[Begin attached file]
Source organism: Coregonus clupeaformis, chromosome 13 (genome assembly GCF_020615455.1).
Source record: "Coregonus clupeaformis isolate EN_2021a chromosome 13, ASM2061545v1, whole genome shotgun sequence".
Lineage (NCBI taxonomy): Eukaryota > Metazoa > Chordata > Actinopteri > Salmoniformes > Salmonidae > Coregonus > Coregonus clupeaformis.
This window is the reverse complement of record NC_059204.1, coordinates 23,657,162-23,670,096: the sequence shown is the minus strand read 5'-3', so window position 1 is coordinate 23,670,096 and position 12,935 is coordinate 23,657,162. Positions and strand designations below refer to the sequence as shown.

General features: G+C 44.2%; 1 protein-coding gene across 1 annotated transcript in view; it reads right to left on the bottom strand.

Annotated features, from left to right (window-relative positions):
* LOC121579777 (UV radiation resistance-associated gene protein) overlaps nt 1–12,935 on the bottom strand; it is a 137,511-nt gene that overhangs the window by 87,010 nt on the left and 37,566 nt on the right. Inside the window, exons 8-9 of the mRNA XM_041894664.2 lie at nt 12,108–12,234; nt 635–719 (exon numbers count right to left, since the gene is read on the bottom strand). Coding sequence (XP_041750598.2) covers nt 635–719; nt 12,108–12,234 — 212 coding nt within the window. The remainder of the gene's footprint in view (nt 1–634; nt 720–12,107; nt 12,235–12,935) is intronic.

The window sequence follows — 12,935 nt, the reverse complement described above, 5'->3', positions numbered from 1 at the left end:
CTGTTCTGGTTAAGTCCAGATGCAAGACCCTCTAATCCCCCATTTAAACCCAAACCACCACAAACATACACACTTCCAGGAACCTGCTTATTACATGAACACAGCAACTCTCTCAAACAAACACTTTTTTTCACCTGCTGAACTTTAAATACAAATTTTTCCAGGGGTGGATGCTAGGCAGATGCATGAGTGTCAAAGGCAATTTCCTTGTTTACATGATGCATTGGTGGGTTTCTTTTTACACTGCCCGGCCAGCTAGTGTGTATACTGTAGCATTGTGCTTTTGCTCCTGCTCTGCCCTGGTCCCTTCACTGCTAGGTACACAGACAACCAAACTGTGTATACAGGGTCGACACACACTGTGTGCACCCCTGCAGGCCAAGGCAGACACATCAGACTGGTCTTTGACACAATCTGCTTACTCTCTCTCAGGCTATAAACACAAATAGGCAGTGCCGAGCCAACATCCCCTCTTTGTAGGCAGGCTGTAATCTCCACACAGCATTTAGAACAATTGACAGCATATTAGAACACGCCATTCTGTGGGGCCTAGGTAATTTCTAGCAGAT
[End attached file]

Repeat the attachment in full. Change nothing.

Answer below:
Source organism: Coregonus clupeaformis, chromosome 13 (genome assembly GCF_020615455.1).
Source record: "Coregonus clupeaformis isolate EN_2021a chromosome 13, ASM2061545v1, whole genome shotgun sequence".
Lineage (NCBI taxonomy): Eukaryota > Metazoa > Chordata > Actinopteri > Salmoniformes > Salmonidae > Coregonus > Coregonus clupeaformis.
This window is the reverse complement of record NC_059204.1, coordinates 23,657,162-23,670,096: the sequence shown is the minus strand read 5'-3', so window position 1 is coordinate 23,670,096 and position 12,935 is coordinate 23,657,162. Positions and strand designations below refer to the sequence as shown.

General features: G+C 44.2%; 1 protein-coding gene across 1 annotated transcript in view; it reads right to left on the bottom strand.

Annotated features, from left to right (window-relative positions):
* LOC121579777 (UV radiation resistance-associated gene protein) overlaps nt 1–12,935 on the bottom strand; it is a 137,511-nt gene that overhangs the window by 87,010 nt on the left and 37,566 nt on the right. Inside the window, exons 8-9 of the mRNA XM_041894664.2 lie at nt 12,108–12,234; nt 635–719 (exon numbers count right to left, since the gene is read on the bottom strand). Coding sequence (XP_041750598.2) covers nt 635–719; nt 12,108–12,234 — 212 coding nt within the window. The remainder of the gene's footprint in view (nt 1–634; nt 720–12,107; nt 12,235–12,935) is intronic.

The window sequence follows — 12,935 nt, the reverse complement described above, 5'->3', positions numbered from 1 at the left end:
CTGTTCTGGTTAAGTCCAGATGCAAGACCCTCTAATCCCCCATTTAAACCCAAACCACCACAAACATACACACTTCCAGGAACCTGCTTATTACATGAACACAGCAACTCTCTCAAACAAACACTTTTTTTCACCTGCTGAACTTTAAATACAAATTTTTCCAGGGGTGGATGCTAGGCAGATGCATGAGTGTCAAAGGCAATTTCCTTGTTTACATGATGCATTGGTGGGTTTCTTTTTACACTGCCCGGCCAGCTAGTGTGTATACTGTAGCATTGTGCTTTTGCTCCTGCTCTGCCCTGGTCCCTTCACTGCTAGGTACACAGACAACCAAACTGTGTATACAGGGTCGACACACACTGTGTGCACCCCTGCAGGCCAAGGCAGACACATCAGACTGGTCTTTGACACAATCTGCTTACTCTCTCTCAGGCTATAAACACAAATAGGCAGTGCCGAGCCAACATCCCCTCTTTGTAGGCAGGCTGTAATCTCCACACAGCATTTAGAACAATTGACAGCATATTAGAACACGCCATTCTGTGGGGCCTAGGTAATTTCTAGCAGAT